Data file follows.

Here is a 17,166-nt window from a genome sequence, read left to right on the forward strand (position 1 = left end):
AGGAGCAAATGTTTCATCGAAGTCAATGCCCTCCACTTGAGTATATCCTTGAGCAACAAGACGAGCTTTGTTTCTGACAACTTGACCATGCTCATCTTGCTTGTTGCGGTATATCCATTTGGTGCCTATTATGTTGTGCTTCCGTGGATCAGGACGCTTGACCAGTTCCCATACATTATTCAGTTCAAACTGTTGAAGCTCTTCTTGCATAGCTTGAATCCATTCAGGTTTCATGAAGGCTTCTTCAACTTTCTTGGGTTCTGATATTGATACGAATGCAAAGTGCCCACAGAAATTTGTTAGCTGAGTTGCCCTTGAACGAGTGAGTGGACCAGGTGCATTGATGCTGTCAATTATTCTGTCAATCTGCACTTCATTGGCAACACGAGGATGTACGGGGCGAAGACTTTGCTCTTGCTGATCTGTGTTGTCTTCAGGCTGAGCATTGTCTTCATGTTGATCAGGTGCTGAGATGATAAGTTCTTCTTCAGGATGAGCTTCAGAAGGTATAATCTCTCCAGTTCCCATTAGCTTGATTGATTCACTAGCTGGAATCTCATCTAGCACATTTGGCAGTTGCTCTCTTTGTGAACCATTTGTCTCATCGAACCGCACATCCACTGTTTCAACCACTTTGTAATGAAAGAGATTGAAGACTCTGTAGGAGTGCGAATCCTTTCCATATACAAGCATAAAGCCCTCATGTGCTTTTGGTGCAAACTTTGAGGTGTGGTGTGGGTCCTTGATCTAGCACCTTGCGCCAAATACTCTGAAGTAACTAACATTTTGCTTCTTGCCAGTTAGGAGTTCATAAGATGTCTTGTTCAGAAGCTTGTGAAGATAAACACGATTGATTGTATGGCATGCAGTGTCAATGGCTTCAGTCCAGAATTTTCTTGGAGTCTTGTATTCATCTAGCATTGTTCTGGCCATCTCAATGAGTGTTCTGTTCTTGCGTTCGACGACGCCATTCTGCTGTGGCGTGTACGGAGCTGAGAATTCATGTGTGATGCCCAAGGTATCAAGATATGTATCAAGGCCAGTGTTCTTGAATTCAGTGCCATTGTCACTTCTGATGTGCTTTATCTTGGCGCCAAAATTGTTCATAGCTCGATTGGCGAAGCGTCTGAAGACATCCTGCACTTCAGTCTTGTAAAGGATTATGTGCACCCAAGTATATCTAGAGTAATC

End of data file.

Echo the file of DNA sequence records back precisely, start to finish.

Here is a 17,166-nt window from a genome sequence, read left to right on the forward strand (position 1 = left end):
AGGAGCAAATGTTTCATCGAAGTCAATGCCCTCCACTTGAGTATATCCTTGAGCAACAAGACGAGCTTTGTTTCTGACAACTTGACCATGCTCATCTTGCTTGTTGCGGTATATCCATTTGGTGCCTATTATGTTGTGCTTCCGTGGATCAGGACGCTTGACCAGTTCCCATACATTATTCAGTTCAAACTGTTGAAGCTCTTCTTGCATAGCTTGAATCCATTCAGGTTTCATGAAGGCTTCTTCAACTTTCTTGGGTTCTGATATTGATACGAATGCAAAGTGCCCACAGAAATTTGTTAGCTGAGTTGCCCTTGAACGAGTGAGTGGACCAGGTGCATTGATGCTGTCAATTATTCTGTCAATCTGCACTTCATTGGCAACACGAGGATGTACGGGGCGAAGACTTTGCTCTTGCTGATCTGTGTTGTCTTCAGGCTGAGCATTGTCTTCATGTTGATCAGGTGCTGAGATGATAAGTTCTTCTTCAGGATGAGCTTCAGAAGGTATAATCTCTCCAGTTCCCATTAGCTTGATTGATTCACTAGCTGGAATCTCATCTAGCACATTTGGCAGTTGCTCTCTTTGTGAACCATTTGTCTCATCGAACCGCACATCCACTGTTTCAACCACTTTGTAATGAAAGAGATTGAAGACTCTGTAGGAGTGCGAATCCTTTCCATATACAAGCATAAAGCCCTCATGTGCTTTTGGTGCAAACTTTGAGGTGTGGTGTGGGTCCTTGATCTAGCACCTTGCGCCAAATACTCTGAAGTAACTAACATTTTGCTTCTTGCCAGTTAGGAGTTCATAAGATGTCTTGTTCAGAAGCTTGTGAAGATAAACACGATTGATTGTATGGCATGCAGTGTCAATGGCTTCAGTCCAGAATTTTCTTGGAGTCTTGTATTCATCTAGCATTGTTCTGGCCATCTCAATGAGTGTTCTGTTCTTGCGTTCGACGACGCCATTCTGCTGTGGCGTGTACGGAGCTGAGAATTCATGTGTGATGCCCAAGGTATCAAGATATGTATCAAGGCCAGTGTTCTTGAATTCAGTGCCATTGTCACTTCTGATGTGCTTTATCTTGGCGCCAAAATTGTTCATAGCTCGATTGGCGAAGCGTCTGAAGACATCCTGCACTTCAGTCTTGTAAAGGATTATGTGCACCCAAGTATATCTAGAGTAATC